Surry supervisors offer Chesapeake Bay agreement to Claremont

Published 5:23 pm Tuesday, April 19, 2022

Surry County has proposed an agreement with the town of Claremont pertaining to local enforcement of Virginia’s Chesapeake Bay Preservation Act.

The state law requires counties, cities and towns in the Tidewater area to ensure construction projects within their incorporated limits comply with the act’s protections for the bay and its tributaries. The 2½-square-mile town is located along the southern bank of the James River at Surry’s border with Prince George County.

Deputy County Administrator David Harrison told Surry supervisors at their April 7 meeting that the state Department of Environmental Quality was “requiring the town of Claremont to establish a process to review and enforce Chesapeake Bay preservation regulations, to include employing staff or contractors, or the establishment of a memorandum of understanding” with Surry County.

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Per the proposed memorandum, the county would review erosion and sediment controls for projects exceeding 2,500 square feet of land disturbance, and would review site plans, water quality impact assessments and building permit applications — provided Claremont reviews them for conformity with the town’s zoning and subdivision ordinances before sending them to the county.

The town would retain responsibility for taking any enforcement action needed against properties that fail to perform the required five-year pump-out for on-site septic systems, and would be required to meet with county officials at least annually to coordinate their Chesapeake Bay Preservation Act efforts.

The Board of Supervisors voted unanimously that evening to approve the memorandum, which will be forwarded to Claremont’s Town Council for its review before taking effect.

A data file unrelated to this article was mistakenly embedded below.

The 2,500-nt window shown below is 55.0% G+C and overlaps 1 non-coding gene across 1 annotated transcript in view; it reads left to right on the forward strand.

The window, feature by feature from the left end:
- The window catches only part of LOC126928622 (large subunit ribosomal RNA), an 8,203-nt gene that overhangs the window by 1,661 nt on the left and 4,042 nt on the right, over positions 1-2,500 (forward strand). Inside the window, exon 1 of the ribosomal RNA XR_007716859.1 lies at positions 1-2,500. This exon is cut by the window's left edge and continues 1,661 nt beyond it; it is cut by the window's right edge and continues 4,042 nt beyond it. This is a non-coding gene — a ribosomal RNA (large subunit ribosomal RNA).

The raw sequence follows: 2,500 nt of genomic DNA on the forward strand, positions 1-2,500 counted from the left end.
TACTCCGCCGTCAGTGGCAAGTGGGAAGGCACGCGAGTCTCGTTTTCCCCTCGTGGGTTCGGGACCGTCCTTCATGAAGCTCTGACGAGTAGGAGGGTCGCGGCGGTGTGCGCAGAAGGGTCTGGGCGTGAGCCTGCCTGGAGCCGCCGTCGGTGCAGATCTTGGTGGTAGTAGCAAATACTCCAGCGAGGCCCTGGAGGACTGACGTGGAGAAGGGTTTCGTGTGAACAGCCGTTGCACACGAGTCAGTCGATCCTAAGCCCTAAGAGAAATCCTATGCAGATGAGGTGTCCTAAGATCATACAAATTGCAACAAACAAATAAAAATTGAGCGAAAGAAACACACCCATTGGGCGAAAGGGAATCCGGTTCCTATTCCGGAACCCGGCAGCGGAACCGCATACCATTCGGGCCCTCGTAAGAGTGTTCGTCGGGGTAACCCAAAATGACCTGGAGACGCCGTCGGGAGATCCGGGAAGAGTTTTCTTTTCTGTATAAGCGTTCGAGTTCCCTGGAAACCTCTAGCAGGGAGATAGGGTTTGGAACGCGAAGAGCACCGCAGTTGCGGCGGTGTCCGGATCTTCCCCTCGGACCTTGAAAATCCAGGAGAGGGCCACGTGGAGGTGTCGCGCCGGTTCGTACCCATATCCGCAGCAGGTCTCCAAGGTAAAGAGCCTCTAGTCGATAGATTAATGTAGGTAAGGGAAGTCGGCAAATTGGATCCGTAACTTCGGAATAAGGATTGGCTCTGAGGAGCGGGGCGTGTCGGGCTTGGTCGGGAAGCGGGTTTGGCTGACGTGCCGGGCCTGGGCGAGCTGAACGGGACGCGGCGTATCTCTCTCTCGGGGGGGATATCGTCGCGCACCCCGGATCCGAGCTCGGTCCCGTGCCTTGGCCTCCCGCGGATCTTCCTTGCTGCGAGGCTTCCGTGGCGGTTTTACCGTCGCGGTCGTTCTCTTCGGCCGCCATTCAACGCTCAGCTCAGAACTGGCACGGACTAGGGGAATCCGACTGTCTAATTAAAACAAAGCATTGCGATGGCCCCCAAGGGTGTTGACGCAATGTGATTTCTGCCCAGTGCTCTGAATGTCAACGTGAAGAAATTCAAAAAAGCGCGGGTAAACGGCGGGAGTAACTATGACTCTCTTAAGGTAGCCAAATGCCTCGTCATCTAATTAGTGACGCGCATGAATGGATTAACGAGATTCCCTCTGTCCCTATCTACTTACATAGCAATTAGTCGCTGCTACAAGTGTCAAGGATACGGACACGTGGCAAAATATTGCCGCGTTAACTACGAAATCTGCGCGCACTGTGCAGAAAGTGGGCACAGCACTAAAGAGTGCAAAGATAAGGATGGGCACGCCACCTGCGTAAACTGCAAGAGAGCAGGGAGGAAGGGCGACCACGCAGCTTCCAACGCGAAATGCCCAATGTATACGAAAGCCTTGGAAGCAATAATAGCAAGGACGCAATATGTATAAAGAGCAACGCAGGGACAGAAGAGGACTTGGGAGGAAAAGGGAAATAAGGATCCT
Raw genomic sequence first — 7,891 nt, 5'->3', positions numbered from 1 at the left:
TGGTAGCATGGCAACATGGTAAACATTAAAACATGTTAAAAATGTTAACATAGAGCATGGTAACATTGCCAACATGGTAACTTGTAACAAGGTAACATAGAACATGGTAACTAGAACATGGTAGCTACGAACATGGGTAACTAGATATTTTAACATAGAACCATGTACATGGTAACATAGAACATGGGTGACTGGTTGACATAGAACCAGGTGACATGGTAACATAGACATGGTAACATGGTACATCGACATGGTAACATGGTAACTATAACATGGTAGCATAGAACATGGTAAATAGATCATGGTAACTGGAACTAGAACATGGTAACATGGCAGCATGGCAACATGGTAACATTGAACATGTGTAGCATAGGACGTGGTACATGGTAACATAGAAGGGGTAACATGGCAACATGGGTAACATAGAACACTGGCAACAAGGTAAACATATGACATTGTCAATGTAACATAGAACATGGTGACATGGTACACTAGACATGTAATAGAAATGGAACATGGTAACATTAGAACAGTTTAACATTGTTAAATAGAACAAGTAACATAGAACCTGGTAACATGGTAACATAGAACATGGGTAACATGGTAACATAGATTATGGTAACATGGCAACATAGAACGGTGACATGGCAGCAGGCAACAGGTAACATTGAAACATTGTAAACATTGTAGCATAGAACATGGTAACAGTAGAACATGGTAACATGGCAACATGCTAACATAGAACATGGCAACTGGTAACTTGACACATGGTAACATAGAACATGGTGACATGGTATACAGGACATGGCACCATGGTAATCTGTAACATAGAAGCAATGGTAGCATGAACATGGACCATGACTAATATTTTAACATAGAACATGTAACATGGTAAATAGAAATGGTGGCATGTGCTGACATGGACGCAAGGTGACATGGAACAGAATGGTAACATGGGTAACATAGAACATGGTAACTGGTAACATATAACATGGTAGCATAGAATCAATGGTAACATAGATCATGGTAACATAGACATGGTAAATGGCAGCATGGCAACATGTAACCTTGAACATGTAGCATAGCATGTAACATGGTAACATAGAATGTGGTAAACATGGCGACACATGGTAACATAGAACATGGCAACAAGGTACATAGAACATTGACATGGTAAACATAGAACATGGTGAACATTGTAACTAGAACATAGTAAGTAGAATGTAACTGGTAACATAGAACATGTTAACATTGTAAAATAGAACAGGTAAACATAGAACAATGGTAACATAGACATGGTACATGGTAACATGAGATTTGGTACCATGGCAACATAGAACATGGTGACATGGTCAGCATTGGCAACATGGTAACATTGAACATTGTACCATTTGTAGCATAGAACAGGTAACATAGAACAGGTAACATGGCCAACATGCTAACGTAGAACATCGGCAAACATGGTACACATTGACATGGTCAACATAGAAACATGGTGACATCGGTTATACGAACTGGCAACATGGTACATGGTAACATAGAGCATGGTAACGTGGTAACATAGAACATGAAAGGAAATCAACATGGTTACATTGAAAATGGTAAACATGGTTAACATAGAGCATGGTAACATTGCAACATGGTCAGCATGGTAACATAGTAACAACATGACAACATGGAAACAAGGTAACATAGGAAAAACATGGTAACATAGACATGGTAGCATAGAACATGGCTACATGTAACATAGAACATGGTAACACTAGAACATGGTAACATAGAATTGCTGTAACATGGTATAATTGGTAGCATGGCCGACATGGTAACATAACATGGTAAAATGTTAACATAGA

The issue dates to 2020, when DEQ inspectors authored a preliminary report claiming the Chesapeake Bay Preservation Act was “not being implemented within the Town of Claremont, and has not been for some time.”

Claremont Mayor George Edwards, however, contends the town had already corrected the issue on its own by awarding a contract to Bowman Consulting in 2021 for erosion and sediment compliance reviews. The town’s request for a memorandum of understanding with the county, he said, is months old.

“I am looking forward to looking at that agreement … . “We’re hopeful, but at the same time, we’re cautious,” Edwards said.

According to DEQ spokesman Greg Bilyeu, the state has been working with the town since 2021 under a draft corrective action plan. The plan, which originally imposed a March 15 deadline, requires the town to meet nine conditions for compliance. Among them, the town is to amend its local Chesapeake Bay Preservation Act Overlay District ordinance to “ensure consistency” with state regulations, amend its subdivision and zoning ordinances “as necessary to ensure there are no inconsistencies” and “ensure proper review of development proposals” either by hiring additional staff or consultants, or by entering “into a formal agreement with Surry County.”

The town advertised a March 23 public hearing on changes to its subdivision and CBPA ordinances “to comply with DEQ regulations.”

“​​We’ve provided an extension, as they’ve engaged a consultant through grant funding from DEQ …  to April 30th to address remaining items as they work with the consultant,” Bilyeu said.